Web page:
Thursday, March 24, 2005

Close to Nowhere
By Linda Jones

In celebration 1945-2005

We buried my sister Saturday.

Somehow, those words are still foreign — not “my” sister.

Peggy had not been in good health for a long time. After the death of our mother in 1978, she started downhill and for the past ten years or so has been virtually housebound and not well.

My brother-in-law called one of my nieces last week and said Peggy wasn’t doing well and he believed they needed to try and make her go to the doctor. Easier said than done, as she didn’t believe in or have confidence in doctors of any kind.

She finally went Tuesday and went back again, this time with my niece, on Wednesday.

None of her tests came back good, in fact, they all came back terrible. But, she chose not to go to the hospital — adamantly refused actually.

My niece stayed with her mom and dad Wednesday night and they became so concerned that evening they called an ambulance. My sister again refused to go.

I was on my way to Searcy, Ark. at 8 a.m. on Thursday morning, to help my niece and my brother-in-law convince her to go to the hospital. I’d talked to my nephew, who lives in Boston, Mass., the night before and he said whatever we could do to get her in the hospital, please do; he was behind us 100 percent.

My niece called me about 8:15 a.m. Thursday. I was just about to the gas station. She was sobbing and said her mom was gone.

I went numb at the news and was just driving and not comprehending when I felt a little hand reach out from the back seat and pat my shoulder. My oldest granddaughter, who was on her way to a friend’s house, continued to pat me and said, “It’s all right Bumpy, she’s with your mother now.”

The rest of the week has been a blur. I went on to Searcy and instead of spending the day getting my sister in the hospital, we spent the day preparing for her funeral.

I came home Thursday night, packed up some things and headed back to Searcy Friday to stay for a few days.

All my nieces and my nephew were there soon, with their children and it almost was like it always is at my sister’s house — loud and packed with children.

The only difference was Peggy wasn’t sitting on her stool in the kitchen at the bar directing us in fixing food or on the couch in the living room, directing us at whatever else we were doing.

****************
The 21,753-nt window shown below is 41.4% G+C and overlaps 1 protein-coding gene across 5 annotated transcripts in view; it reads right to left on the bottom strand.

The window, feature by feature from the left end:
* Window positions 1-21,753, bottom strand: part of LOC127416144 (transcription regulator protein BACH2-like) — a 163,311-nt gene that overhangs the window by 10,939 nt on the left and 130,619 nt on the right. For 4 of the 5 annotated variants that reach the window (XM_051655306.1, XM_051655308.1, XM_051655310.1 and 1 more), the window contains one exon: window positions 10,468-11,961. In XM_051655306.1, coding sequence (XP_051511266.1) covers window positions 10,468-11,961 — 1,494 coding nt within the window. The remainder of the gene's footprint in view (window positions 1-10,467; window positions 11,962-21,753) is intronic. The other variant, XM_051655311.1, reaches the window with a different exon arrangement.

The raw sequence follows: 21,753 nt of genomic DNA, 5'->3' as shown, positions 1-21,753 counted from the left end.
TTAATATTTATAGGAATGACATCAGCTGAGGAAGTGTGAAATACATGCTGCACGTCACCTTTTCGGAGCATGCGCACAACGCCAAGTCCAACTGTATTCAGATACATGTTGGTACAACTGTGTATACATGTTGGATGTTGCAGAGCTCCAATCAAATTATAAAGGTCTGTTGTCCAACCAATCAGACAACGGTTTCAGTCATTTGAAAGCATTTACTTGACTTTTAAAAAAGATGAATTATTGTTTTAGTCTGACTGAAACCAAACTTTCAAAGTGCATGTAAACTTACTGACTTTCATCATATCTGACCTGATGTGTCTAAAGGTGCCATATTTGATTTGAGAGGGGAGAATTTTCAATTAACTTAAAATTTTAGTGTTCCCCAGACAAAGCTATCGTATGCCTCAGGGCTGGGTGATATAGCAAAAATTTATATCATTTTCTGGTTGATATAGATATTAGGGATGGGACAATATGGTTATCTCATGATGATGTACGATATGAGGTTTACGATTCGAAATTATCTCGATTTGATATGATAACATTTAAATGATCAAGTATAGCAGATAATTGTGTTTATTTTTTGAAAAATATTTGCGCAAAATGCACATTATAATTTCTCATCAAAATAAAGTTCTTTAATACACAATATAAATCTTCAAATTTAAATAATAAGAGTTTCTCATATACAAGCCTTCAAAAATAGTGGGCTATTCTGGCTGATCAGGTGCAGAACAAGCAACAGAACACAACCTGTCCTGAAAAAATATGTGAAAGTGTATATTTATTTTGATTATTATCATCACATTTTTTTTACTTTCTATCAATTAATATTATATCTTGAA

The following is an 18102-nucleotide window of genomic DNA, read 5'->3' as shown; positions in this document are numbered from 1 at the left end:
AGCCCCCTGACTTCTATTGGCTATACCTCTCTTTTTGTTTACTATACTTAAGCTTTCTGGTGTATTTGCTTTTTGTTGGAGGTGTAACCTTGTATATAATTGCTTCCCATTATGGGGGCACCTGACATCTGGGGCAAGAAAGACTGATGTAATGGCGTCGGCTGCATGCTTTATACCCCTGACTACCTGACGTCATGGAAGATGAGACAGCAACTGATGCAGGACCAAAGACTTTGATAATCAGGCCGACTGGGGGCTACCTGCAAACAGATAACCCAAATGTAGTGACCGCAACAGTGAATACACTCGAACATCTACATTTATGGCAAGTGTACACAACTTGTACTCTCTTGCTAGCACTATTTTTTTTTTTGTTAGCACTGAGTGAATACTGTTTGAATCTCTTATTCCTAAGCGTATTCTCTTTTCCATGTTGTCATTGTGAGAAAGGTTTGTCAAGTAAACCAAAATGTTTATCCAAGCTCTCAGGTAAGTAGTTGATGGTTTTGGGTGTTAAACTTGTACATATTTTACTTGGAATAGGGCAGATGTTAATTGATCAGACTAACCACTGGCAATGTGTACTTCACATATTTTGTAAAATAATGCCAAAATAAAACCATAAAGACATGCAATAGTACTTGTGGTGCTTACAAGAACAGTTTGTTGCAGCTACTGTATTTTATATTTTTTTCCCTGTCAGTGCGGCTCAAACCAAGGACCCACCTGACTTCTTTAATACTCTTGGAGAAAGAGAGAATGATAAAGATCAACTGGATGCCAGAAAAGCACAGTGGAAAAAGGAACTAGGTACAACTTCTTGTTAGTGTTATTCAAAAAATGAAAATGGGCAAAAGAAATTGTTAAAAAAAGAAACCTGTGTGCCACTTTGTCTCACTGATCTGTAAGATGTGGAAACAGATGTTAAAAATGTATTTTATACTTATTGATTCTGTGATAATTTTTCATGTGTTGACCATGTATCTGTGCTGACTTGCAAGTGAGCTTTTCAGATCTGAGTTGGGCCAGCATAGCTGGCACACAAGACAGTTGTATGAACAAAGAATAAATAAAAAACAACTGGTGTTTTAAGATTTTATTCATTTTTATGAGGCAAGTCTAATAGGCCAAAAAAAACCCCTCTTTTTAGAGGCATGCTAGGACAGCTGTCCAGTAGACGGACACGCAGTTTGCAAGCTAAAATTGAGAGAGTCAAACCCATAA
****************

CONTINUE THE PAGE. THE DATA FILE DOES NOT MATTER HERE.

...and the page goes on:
My sister and I have planned two funerals together. Our mother died in 1978 and Daddy died in 1982. When our mother died, we were sitting in the funeral director’s office making plans and he asked, just to be sure, how we spelled Mama’s name.

T-h-e-l-m-a — then very distinctly D-u-c-k. He spelled it back to us, we repeated it and he spelled it back to us again, asking were we sure. We kept looking at each other, getting really cranky. We did not need a smart-aleck funeral director at this point. Finally, the poor man spelled D-u-c-k back to us and said, “Duck?” (Our mother’s name was Duke.)

Peggy and I looked at each other and collapsed laughing. We couldn’t sit up and had to hold each other up to keep from falling out of our chairs.

After Mama’s funeral, as often happens, Peggy got upset about something and there was an argument and for several years, we were very cool to each other.

Planning Daddy’s funeral five years later broke the barriers we’d each put up and things went back to as normal as they can be when you live a long distance from each other.

My sister was eight years older than I am and when we were young, often acted like another mother to me and our two younger brothers.

One of my strongest memories is when she and my mother would make fudge and Peggy would hide it, so I wouldn’t eat the entire plate and be sick — besides, she loved fudge as much as I did and was going to force me to share.

She’d put the fudge on the highest shelf in the far back of the pantry in our kitchen. Naturally, as soon as she and Mama left the kitchen and the way was “safe” I’d climb the shelves and eat fudge until I was sick.

If Peggy was the one that caught me, I could count on getting a swat on the bottom and a severe fussing at. Then I’d cry and tell her she wasn’t my mother! She’d respond by telling me I was a brat.

We’ve laughed about that for years now — although when I was a kid, it wasn’t the least bit funny.

Whatever happens after you grow up, when a sibling passes away, you’ve lost a huge chunk of your childhood. We had a small family to begin with and now, with only me and my two younger brothers left, there are parts of my growing up that no one else can remember with me.

My sister left four living children. She and Gene buried their fifth child, a daughter, at six months old. When our mother died, years later, we put Mama in the same cemetery and I think it offered Peggy some comfort that the baby now had Mama in heaven with her.

We buried my sister beside Mama, with Daddy on the other side.

Now, our parents, my sister and my baby niece are all in the same cemetery. I like to think Mama greeted Peggy at heaven’s door with open arms.

Peggy’s children and husband are coping as well as you can after losing a mother and a wife of 42 years.

I don’t know about them, but I couldn’t have made it through these past few days without my nieces and nephew and especially their children. I looked at all of the kids running through my sister’s house this weekend and thought that as long as they’re around, so is my sister.

Rest well Peggy. And in celebration of your life, we’ll cope and go on and do well. You raised us all to be strong enough to do that.


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